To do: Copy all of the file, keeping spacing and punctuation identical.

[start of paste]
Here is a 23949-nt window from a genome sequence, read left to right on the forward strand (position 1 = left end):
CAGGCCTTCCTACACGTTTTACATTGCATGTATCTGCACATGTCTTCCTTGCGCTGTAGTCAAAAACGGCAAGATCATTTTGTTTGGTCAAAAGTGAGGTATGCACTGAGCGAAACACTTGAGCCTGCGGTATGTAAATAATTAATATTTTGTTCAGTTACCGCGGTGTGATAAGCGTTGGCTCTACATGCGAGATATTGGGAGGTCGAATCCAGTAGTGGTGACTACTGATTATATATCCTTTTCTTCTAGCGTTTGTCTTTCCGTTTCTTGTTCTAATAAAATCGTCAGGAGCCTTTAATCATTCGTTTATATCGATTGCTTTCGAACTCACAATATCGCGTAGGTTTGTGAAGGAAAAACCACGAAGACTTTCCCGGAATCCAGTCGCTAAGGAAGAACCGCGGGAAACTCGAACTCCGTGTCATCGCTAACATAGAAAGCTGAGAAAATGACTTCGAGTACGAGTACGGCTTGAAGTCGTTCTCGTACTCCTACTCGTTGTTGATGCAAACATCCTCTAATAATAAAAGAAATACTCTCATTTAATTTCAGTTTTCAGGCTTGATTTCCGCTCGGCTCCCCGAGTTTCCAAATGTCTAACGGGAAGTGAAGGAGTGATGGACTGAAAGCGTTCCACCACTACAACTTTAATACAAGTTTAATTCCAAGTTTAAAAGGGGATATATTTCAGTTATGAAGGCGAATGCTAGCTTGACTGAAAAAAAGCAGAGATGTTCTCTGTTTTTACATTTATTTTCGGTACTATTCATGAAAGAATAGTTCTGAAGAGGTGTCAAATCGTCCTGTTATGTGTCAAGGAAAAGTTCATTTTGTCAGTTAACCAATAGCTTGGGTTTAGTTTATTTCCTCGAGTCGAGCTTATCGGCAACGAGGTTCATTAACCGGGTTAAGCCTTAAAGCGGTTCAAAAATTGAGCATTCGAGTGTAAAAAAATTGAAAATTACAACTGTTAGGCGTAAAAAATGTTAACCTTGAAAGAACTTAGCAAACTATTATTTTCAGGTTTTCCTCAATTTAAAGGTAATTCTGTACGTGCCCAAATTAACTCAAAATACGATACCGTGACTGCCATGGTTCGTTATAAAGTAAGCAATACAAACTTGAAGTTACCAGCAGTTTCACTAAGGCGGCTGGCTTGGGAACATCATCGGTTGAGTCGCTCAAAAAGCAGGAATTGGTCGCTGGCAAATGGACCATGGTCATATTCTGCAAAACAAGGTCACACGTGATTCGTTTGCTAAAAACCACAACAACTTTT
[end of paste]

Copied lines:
Here is a 23949-nt window from a genome sequence, read left to right on the forward strand (position 1 = left end):
CAGGCCTTCCTACACGTTTTACATTGCATGTATCTGCACATGTCTTCCTTGCGCTGTAGTCAAAAACGGCAAGATCATTTTGTTTGGTCAAAAGTGAGGTATGCACTGAGCGAAACACTTGAGCCTGCGGTATGTAAATAATTAATATTTTGTTCAGTTACCGCGGTGTGATAAGCGTTGGCTCTACATGCGAGATATTGGGAGGTCGAATCCAGTAGTGGTGACTACTGATTATATATCCTTTTCTTCTAGCGTTTGTCTTTCCGTTTCTTGTTCTAATAAAATCGTCAGGAGCCTTTAATCATTCGTTTATATCGATTGCTTTCGAACTCACAATATCGCGTAGGTTTGTGAAGGAAAAACCACGAAGACTTTCCCGGAATCCAGTCGCTAAGGAAGAACCGCGGGAAACTCGAACTCCGTGTCATCGCTAACATAGAAAGCTGAGAAAATGACTTCGAGTACGAGTACGGCTTGAAGTCGTTCTCGTACTCCTACTCGTTGTTGATGCAAACATCCTCTAATAATAAAAGAAATACTCTCATTTAATTTCAGTTTTCAGGCTTGATTTCCGCTCGGCTCCCCGAGTTTCCAAATGTCTAACGGGAAGTGAAGGAGTGATGGACTGAAAGCGTTCCACCACTACAACTTTAATACAAGTTTAATTCCAAGTTTAAAAGGGGATATATTTCAGTTATGAAGGCGAATGCTAGCTTGACTGAAAAAAAGCAGAGATGTTCTCTGTTTTTACATTTATTTTCGGTACTATTCATGAAAGAATAGTTCTGAAGAGGTGTCAAATCGTCCTGTTATGTGTCAAGGAAAAGTTCATTTTGTCAGTTAACCAATAGCTTGGGTTTAGTTTATTTCCTCGAGTCGAGCTTATCGGCAACGAGGTTCATTAACCGGGTTAAGCCTTAAAGCGGTTCAAAAATTGAGCATTCGAGTGTAAAAAAATTGAAAATTACAACTGTTAGGCGTAAAAAATGTTAACCTTGAAAGAACTTAGCAAACTATTATTTTCAGGTTTTCCTCAATTTAAAGGTAATTCTGTACGTGCCCAAATTAACTCAAAATACGATACCGTGACTGCCATGGTTCGTTATAAAGTAAGCAATACAAACTTGAAGTTACCAGCAGTTTCACTAAGGCGGCTGGCTTGGGAACATCATCGGTTGAGTCGCTCAAAAAGCAGGAATTGGTCGCTGGCAAATGGACCATGGTCATATTCTGCAAAACAAGGTCACACGTGATTCGTTTGCTAAAAACCACAACAACTTTT